Double doesn’t always mean trouble. In this case, the red and black double strand honor cords elegantly display your accomplishments.

Medallion

A personal favorite of mine, the medallion features antique brass and a perfect replica of the Sincerity, Truth, and Design logo. It’s pretty fancy.

Membership Pin

If you need to replace your pin, Sigma Tau Delta’s store has plenty! Grab one and pin it to your cap or gown for a little extra bling.

Logo Sticker

Okay, okay. I know what you’re thinking: how do I wear a sticker without looking silly? Answer: make a stunning collage of all your different accomplishments (Sigma Tau Delta being one of those) and either stick, glue (if you dare!), or tape them onto your cap.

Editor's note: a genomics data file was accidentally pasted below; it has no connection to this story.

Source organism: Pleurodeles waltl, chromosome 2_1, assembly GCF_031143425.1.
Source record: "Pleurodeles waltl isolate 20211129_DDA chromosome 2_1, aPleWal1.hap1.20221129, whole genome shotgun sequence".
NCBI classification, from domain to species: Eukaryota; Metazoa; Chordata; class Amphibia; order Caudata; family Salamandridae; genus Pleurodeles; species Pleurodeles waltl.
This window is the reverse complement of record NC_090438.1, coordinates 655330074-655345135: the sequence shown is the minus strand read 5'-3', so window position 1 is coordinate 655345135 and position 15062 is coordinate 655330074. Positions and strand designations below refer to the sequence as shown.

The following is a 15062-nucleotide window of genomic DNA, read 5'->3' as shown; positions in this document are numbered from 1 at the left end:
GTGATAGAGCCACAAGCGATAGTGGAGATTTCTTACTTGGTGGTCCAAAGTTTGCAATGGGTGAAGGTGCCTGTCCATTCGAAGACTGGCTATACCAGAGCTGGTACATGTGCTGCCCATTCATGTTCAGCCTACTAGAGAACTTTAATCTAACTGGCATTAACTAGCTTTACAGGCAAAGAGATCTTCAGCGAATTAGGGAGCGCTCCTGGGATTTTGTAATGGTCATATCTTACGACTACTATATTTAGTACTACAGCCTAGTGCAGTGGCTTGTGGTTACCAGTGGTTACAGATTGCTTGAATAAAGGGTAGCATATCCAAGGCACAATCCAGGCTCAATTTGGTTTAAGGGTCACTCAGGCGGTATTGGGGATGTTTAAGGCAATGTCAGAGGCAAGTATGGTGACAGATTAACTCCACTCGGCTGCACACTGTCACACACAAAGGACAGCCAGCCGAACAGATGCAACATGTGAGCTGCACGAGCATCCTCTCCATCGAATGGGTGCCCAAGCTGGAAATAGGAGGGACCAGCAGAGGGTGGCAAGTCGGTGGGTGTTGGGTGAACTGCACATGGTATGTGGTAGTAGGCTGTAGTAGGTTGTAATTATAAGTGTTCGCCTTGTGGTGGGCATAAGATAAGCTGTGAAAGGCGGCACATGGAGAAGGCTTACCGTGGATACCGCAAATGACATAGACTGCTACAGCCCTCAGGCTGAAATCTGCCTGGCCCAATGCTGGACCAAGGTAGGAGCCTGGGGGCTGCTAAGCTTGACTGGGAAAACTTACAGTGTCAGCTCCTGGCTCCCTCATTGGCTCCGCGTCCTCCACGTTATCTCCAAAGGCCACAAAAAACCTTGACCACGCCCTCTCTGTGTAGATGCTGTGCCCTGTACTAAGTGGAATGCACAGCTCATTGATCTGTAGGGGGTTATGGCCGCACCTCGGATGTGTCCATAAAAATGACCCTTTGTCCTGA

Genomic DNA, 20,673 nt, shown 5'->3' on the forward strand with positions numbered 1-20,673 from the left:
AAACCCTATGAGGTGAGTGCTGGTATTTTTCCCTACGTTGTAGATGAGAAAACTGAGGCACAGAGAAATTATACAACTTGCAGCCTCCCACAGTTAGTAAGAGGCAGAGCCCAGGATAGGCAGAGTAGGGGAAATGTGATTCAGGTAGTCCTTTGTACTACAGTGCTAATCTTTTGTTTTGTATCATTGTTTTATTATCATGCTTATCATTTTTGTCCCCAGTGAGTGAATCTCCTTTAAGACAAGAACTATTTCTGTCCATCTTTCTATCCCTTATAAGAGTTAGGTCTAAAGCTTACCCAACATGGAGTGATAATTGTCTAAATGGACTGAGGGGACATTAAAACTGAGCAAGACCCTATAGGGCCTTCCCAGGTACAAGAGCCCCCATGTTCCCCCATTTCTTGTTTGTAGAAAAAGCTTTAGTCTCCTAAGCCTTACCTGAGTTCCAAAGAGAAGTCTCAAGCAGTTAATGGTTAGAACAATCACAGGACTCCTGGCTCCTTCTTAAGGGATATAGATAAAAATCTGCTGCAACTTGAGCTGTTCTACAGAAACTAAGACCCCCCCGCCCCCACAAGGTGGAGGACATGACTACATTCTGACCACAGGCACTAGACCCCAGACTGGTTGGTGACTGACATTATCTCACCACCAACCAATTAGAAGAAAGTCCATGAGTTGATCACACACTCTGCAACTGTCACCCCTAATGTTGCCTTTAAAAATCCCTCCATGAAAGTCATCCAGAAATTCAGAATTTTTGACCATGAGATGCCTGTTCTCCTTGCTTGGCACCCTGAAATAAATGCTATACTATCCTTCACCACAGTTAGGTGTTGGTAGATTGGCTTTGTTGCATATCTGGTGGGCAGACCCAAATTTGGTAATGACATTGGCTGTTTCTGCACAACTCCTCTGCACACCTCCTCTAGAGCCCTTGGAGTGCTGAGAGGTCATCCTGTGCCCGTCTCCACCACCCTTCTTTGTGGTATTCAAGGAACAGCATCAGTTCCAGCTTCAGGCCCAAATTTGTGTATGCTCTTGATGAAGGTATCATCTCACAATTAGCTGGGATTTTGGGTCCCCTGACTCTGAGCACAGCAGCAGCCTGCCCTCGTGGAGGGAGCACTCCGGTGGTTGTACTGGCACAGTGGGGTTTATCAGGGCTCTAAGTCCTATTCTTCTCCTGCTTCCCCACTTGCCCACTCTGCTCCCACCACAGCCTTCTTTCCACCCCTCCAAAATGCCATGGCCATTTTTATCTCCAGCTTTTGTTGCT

Window Decals

This one is here as an added bonus. Just because you graduated, doesn’t mean you’re no longer a Sigma Tau Delta member. Once a Sigma, always a Sigma. Sigma Tau Delta members are members for life, becoming alumni members when they are no longer students. Alumni members may also join the Alumni Epsilon Chapter for more involvement.

Stick one of these window decals to your car or laptop to display your lifetime membership.

Graduation is an important milestone so display all your accomplishments and successes proudly with Sigma Tau Delta regalia. Order today to ensure you receive your regalia by graduation!

Additional Graduation Resources

Which Sigma Tau Delta regalia piece will you wear for graduation? Let us know in the comments!


Samantha Santana
Alpha Alpha Upsilon Chapter
University of North Carolina Wilmington, Wilmington, NC